Lone voices - Carlos Mena

This year, for the first time since I started the blog in 2005, I will not be posting personal previews of the BBC Proms, which start tomorrow evening (18 July). My decision is of no great importance as there is no shortage of coverage of the concerts elsewhere. The reason for dropping the previews is that I write best when I am passionate and enthusiastic about a subject, and, sadly, my passion for the Proms has failed to survive their remorseless corporate marketing as a BBC brand. For me at least, the message has been drowned out by the medium.

There are some very fine compositions and very fine performers in this year's Proms and I will be listening to some of them on BBC Radio 3 and maybe posting a few thoughts. But as the promotional hullabaloo reaches fever pitch let's reflect on the fact that the core values of the Proms, which are so celebrated today, date from 1895 when the Promenade concerts were founded by Sir Henry Wood. The BBC did not become involved in the running of the Proms until thirty-two years later, by which time the famous, and much-copied, format was well-established.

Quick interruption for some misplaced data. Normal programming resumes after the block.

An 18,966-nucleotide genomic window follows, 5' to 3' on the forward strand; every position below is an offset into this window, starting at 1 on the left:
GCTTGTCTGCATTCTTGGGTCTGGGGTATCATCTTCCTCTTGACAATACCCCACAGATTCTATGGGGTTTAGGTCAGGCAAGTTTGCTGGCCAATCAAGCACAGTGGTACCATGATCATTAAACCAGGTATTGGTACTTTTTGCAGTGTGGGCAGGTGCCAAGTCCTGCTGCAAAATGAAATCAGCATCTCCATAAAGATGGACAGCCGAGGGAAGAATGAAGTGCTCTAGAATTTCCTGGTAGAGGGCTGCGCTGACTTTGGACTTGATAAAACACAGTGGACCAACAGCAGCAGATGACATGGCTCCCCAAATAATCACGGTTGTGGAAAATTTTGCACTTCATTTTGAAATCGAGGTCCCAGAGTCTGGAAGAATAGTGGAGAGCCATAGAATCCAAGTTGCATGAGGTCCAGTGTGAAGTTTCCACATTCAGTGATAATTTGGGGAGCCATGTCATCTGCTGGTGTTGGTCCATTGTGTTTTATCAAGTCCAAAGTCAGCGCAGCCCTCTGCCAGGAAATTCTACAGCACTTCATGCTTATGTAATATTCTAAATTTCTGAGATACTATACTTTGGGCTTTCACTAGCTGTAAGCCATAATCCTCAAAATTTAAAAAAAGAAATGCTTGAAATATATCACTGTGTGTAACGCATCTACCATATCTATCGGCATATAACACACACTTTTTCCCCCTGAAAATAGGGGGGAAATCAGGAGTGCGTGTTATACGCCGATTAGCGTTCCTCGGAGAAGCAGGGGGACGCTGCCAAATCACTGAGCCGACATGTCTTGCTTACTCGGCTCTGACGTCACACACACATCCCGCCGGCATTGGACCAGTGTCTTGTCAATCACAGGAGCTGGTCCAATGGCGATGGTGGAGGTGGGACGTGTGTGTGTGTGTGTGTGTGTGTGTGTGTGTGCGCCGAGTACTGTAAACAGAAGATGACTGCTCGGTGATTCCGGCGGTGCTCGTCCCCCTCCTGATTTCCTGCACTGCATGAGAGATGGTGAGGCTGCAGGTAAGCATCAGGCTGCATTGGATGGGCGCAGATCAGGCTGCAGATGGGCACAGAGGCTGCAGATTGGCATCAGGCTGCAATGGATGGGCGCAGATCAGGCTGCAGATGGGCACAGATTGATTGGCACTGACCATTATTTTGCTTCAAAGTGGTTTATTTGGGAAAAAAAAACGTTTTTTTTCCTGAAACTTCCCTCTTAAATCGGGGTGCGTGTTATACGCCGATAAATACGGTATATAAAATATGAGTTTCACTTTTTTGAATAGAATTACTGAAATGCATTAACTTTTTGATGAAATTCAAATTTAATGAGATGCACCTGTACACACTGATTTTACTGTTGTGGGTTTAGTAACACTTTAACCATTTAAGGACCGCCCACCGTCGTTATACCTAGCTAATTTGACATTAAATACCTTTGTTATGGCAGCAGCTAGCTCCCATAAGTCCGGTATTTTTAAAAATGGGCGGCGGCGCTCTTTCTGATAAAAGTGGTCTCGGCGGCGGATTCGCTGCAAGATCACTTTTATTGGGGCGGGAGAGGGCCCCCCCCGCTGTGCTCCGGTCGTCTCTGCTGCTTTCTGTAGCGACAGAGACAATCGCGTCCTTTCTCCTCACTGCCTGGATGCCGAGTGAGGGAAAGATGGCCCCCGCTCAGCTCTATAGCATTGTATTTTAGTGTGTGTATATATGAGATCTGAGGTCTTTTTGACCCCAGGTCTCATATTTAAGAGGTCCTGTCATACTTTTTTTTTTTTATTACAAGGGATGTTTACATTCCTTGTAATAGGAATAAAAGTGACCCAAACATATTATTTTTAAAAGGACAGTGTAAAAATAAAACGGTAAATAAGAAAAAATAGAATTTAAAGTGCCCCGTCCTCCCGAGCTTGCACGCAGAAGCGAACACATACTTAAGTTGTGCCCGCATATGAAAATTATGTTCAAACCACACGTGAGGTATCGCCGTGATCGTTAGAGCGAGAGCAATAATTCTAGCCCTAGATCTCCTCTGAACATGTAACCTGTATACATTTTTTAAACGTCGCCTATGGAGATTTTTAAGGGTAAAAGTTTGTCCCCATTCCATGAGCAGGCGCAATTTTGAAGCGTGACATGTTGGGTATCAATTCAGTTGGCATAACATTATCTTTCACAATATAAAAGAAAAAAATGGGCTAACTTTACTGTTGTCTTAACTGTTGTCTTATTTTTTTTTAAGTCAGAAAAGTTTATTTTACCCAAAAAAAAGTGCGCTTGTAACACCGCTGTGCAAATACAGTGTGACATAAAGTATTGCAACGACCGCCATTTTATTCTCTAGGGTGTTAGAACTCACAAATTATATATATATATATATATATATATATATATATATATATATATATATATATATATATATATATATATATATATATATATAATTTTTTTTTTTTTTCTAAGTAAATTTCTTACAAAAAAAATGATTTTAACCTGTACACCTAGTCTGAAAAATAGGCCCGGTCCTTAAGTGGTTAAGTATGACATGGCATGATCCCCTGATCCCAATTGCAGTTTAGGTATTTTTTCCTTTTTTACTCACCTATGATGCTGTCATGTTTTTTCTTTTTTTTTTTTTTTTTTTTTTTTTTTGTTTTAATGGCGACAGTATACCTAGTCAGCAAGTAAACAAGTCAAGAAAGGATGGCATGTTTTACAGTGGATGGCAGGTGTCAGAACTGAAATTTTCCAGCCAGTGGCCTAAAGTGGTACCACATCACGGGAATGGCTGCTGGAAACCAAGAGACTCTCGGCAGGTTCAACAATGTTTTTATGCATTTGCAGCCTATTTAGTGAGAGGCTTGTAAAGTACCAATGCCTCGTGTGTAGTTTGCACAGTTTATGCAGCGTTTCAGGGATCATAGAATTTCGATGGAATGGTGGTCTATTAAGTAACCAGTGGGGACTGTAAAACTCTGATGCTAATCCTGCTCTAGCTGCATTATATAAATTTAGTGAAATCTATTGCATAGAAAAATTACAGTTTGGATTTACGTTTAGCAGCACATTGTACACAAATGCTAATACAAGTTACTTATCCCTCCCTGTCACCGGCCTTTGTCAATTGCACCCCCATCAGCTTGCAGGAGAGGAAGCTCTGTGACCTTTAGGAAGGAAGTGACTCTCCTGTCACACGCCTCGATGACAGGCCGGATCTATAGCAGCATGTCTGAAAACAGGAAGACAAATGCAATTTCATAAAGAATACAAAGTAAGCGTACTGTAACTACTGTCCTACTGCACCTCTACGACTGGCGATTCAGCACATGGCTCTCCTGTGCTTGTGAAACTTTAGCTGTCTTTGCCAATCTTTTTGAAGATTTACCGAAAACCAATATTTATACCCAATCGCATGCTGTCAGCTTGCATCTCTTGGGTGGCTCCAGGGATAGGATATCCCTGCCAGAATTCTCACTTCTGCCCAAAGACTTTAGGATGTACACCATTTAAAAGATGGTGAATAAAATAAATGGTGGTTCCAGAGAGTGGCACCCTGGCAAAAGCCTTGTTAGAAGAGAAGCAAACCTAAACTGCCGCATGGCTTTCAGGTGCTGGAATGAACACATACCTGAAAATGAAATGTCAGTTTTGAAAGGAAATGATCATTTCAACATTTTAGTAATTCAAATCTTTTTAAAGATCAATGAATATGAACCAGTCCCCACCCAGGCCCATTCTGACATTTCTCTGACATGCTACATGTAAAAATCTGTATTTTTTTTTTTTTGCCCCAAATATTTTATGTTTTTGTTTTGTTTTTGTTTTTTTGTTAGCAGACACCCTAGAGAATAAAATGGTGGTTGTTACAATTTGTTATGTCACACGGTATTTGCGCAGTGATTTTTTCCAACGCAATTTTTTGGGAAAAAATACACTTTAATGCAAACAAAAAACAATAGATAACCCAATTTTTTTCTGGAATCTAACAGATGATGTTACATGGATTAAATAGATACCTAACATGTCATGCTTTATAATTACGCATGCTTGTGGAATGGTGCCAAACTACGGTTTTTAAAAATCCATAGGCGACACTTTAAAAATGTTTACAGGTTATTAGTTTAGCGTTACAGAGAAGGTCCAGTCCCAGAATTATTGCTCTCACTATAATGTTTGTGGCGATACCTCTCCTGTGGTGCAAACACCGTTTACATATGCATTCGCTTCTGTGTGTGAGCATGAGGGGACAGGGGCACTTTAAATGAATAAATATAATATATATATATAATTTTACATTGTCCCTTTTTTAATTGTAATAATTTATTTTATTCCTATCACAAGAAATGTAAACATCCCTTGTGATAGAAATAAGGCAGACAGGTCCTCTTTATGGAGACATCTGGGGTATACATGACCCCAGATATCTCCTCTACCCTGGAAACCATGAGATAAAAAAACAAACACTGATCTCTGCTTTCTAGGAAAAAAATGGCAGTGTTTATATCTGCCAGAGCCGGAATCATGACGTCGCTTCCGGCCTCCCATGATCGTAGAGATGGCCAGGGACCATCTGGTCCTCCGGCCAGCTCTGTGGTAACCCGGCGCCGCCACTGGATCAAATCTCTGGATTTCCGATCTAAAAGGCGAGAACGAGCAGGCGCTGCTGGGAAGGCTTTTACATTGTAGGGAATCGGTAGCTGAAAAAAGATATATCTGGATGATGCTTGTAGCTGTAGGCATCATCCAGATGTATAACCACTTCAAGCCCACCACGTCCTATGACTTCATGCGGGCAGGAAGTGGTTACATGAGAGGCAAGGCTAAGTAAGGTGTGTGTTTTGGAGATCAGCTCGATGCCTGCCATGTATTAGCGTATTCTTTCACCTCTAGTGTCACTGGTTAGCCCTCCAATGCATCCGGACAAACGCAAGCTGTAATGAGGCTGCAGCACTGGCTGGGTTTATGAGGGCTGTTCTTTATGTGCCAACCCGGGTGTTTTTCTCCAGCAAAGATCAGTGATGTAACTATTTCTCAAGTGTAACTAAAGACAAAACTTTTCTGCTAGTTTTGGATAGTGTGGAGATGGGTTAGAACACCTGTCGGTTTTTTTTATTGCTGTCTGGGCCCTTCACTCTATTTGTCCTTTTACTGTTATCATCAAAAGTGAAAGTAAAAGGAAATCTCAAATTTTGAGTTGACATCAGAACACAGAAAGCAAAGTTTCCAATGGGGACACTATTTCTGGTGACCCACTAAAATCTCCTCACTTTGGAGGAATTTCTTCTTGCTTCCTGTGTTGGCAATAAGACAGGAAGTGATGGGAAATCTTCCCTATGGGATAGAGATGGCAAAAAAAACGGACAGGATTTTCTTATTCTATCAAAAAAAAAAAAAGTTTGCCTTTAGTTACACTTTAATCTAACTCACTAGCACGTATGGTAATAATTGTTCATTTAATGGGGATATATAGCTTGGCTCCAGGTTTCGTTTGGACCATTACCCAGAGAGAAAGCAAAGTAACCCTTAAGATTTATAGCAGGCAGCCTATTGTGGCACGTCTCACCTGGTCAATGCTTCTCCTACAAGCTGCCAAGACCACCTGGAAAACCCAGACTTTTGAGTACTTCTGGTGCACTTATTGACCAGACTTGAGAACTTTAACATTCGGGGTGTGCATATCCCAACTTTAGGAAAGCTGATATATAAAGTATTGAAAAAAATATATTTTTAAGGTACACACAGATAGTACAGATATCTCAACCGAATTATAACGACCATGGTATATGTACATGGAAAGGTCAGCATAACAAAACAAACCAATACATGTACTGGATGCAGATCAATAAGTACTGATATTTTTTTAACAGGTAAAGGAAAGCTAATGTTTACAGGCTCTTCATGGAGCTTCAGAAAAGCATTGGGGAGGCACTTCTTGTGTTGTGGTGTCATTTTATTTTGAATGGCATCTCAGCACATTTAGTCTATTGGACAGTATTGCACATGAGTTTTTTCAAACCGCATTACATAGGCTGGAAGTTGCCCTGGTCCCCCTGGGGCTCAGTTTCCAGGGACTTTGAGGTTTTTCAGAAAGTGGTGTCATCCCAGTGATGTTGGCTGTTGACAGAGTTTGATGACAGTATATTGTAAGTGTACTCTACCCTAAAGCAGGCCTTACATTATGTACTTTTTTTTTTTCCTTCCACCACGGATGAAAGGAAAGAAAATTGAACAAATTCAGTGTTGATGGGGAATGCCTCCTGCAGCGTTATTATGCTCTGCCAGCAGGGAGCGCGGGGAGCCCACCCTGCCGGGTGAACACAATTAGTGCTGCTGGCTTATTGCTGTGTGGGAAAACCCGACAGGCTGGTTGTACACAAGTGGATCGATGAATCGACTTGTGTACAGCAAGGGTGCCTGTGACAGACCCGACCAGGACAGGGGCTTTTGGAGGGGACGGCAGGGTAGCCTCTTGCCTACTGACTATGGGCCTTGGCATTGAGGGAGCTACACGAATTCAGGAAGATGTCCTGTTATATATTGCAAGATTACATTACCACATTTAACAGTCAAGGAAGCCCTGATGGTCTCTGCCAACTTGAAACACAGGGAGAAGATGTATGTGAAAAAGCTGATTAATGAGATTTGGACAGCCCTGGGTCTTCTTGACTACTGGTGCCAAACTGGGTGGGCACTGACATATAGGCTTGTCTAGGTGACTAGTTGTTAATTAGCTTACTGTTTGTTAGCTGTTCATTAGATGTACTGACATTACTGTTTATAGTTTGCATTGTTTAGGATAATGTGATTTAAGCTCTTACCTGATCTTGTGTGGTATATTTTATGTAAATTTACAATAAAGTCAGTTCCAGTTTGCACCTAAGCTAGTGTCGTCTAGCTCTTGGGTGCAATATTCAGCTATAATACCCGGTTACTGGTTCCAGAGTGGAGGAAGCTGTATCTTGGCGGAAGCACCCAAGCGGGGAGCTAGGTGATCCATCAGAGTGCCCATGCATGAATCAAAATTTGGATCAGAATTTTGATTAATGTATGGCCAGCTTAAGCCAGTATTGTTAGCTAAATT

The BBC's subsequent stewardship of the Proms then suffered a two-year hiatus in 1940-1941 when the BBC Symphony Orchestra was evacuated and the concerts continued in London under the baton of Sir Henry Wood using private funding and without BBC involvement. In June 1944, to ensure the future of the Proms, Wood made over to the BBC in perpetuity the title 'Henry Wood Promenade Concerts' (it changed to the 'BBC Proms' decades later) and two months later the founder of the Proms was dead. Woods main motivation in passing the Proms title to the BBC was to guarantee their financial security. But things went pear-shaped again in 1980 when twenty concerts were lost from the Proms season as musicians went on strike following the BBC's ill-conceived attempt to save money by disbanding the BBC Scottish Symphony Orchestra.